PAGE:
Wednesday, October 19, 2005

Stock Thoughts: AMD

Advanced Micro Devices has come a long way from playing alongside Cyrix in the Intel clone market. As a chipmaker for PCs, they've gone from making cheap, discardable processors to exceeding Intel at its own game. The latest 64-bit chips for the desktop and the Opteron chips for the server have contributed to AMD outpacing Intel in the market. Additionally, Sun Microsystems jumped on the AMD bandwagon in a big way and has vaulted from nowhere to number 6 in the Intel-based server market.

So the big question is, why is the stock going down? Simple answer, it ran up too far and Intel warned recently. I'll be looking for a bounce off of obvious support levels before the end of the year.

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Movie Review: Alfie (Spoilers)

Life has dealt me an unfortunate curse...the inability to quit watching a movie.

While Alfie offers some impressive actors with great performances (Jane Krakowski for one), I just didn't find it remotely entertaining. Sure there was a lot of attractive female flesh on the screen, but watching a story about a womanizing guy screwing over everyone including himself just isn't entertaining.

My wife fell asleep after about 15 minutes of the movie (a fitting review), but I just kept on watching.


Friday, October 14, 2005

Why I Hate Maven...Continued

In my previous post, I forgot the most glaringly ridiculous part of Maven's feature set...the dependency system. It's all well and good that I can, as a developer, list my application's dependencies somewhere. However, what's the point of a system that flattens the dependency hierarchy? It's a tree so implement it as a tree.

For instance, what happens if you specify Hibernate 3 as a dependency with nothing else listed in an application that does little more than create a session and run a query? You end up with millions of compile and/or runtime errors because Hibernate requires at least 20 libraries.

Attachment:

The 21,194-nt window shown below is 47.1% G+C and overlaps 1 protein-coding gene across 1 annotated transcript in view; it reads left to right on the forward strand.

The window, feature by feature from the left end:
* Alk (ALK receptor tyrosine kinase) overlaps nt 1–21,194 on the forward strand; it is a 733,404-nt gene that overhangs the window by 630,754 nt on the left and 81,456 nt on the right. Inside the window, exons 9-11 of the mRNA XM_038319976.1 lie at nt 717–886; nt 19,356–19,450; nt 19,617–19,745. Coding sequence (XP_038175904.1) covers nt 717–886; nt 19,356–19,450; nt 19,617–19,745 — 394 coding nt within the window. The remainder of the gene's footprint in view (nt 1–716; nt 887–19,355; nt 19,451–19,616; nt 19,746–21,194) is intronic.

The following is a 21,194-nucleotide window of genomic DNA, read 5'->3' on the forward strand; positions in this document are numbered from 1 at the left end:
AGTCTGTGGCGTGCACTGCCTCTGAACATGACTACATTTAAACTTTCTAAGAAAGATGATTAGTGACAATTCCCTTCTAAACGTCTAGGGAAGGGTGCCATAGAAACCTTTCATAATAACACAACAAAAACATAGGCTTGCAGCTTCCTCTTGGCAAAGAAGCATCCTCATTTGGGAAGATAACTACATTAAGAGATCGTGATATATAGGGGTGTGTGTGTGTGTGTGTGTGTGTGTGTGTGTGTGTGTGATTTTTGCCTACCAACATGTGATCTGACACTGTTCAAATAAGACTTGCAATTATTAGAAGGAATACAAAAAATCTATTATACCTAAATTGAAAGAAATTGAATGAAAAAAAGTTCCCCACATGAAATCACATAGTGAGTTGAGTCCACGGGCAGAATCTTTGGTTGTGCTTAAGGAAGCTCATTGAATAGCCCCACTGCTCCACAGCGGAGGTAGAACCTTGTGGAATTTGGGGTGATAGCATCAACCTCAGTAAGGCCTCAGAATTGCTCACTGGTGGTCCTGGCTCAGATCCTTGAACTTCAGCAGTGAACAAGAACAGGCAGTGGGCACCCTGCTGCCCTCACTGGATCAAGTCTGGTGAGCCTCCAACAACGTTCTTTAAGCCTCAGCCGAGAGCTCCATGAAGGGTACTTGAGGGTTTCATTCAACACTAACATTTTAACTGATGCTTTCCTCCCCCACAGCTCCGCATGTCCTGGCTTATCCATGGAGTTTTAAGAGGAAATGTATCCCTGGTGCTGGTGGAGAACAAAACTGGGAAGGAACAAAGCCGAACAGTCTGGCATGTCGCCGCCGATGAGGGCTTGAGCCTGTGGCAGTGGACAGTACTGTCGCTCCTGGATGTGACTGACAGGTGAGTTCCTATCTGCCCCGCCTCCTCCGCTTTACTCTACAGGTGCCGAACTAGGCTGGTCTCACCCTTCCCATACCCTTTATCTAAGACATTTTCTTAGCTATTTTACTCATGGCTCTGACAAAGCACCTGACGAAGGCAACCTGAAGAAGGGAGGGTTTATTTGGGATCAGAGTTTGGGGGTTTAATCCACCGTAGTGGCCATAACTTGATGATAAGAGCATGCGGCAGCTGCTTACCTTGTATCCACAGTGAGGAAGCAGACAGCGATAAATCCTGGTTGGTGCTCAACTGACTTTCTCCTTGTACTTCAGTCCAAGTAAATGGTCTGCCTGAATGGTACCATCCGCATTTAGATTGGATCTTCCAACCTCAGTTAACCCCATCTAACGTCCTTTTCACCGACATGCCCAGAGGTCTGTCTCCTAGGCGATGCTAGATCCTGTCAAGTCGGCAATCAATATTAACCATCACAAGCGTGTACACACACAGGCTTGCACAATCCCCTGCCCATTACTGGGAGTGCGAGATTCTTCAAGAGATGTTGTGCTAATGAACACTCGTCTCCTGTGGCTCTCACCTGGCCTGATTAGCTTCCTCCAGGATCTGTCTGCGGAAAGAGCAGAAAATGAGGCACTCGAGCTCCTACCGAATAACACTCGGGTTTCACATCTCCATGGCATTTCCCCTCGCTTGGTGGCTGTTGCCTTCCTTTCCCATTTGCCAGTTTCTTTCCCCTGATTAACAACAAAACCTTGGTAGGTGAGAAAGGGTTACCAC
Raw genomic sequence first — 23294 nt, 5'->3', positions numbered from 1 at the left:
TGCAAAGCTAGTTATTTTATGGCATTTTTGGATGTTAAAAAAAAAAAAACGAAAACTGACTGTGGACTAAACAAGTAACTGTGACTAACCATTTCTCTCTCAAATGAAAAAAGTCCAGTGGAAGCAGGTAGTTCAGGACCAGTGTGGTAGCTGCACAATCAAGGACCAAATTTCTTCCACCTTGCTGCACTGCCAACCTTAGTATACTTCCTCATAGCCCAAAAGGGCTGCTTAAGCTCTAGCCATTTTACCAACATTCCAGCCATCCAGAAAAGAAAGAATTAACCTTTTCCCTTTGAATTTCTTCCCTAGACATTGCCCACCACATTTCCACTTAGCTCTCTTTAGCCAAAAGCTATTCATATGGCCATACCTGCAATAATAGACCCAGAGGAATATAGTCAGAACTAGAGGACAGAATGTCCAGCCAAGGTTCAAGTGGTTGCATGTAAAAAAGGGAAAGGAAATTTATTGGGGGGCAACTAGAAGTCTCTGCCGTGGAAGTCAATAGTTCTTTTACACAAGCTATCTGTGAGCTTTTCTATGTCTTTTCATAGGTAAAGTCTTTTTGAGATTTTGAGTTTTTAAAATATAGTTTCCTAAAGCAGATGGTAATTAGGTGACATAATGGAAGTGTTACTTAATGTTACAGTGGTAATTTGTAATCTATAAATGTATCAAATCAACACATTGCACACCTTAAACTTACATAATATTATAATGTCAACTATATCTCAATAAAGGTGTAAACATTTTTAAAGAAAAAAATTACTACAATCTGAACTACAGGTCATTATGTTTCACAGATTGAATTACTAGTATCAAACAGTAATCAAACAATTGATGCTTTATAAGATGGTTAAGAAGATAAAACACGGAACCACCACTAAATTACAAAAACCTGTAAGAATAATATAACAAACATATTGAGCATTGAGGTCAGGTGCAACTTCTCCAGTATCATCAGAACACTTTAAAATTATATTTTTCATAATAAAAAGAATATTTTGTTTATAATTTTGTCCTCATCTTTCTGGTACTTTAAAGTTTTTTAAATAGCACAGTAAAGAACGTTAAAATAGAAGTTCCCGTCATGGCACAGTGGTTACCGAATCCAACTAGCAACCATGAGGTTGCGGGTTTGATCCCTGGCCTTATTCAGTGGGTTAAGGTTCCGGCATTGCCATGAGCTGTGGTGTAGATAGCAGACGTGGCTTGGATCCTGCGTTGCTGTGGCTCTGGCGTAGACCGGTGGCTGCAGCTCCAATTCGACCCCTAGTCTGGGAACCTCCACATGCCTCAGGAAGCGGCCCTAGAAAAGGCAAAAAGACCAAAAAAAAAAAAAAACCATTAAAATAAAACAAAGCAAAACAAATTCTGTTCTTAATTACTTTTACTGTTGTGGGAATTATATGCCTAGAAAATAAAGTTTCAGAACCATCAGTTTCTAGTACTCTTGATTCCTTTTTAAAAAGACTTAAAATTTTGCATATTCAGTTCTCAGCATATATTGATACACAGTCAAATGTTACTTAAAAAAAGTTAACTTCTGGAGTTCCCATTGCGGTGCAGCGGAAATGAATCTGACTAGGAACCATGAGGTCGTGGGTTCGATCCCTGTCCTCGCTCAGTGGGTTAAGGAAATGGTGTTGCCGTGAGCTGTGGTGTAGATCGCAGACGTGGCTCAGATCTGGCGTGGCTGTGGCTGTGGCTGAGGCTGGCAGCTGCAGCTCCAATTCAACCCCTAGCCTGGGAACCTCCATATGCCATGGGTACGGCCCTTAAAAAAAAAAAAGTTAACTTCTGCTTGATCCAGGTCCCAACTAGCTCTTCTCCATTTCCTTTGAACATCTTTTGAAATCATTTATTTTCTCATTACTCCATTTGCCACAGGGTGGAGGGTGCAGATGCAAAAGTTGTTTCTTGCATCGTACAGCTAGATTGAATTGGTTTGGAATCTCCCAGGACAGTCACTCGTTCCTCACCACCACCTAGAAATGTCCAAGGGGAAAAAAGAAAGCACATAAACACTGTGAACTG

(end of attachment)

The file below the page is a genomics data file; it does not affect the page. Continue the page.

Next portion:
Why wouldn't specifying Hibernate 3 as a dependency in Maven cause it to generate dependencies automatically for all of the other required libraries?

Like FreeBSD Ports or Gentoo Portage, if you ask for an application or library, the system should automatically resolve everything you need. There's no reason to chase your tail trying to figure out what version of CGLIB is required by Hibernate or what version of ASM is required by CGLIB. Do I even know what those libraries are? No. Should I need to know? Probably helpful but not central to my job.

Attached to the issue of the dependency tree is that of the contents of the JAR files themselves. When you look around in the Maven repository, you find several libraries with a variety of options. One option might include no dependencies, the other might include all dependencies, the library may be split into parts, or the library may have one massive, all-encompassing jar to simplify dependency craziness. Additionally, version numbering is like the wild west.



I Hate Maven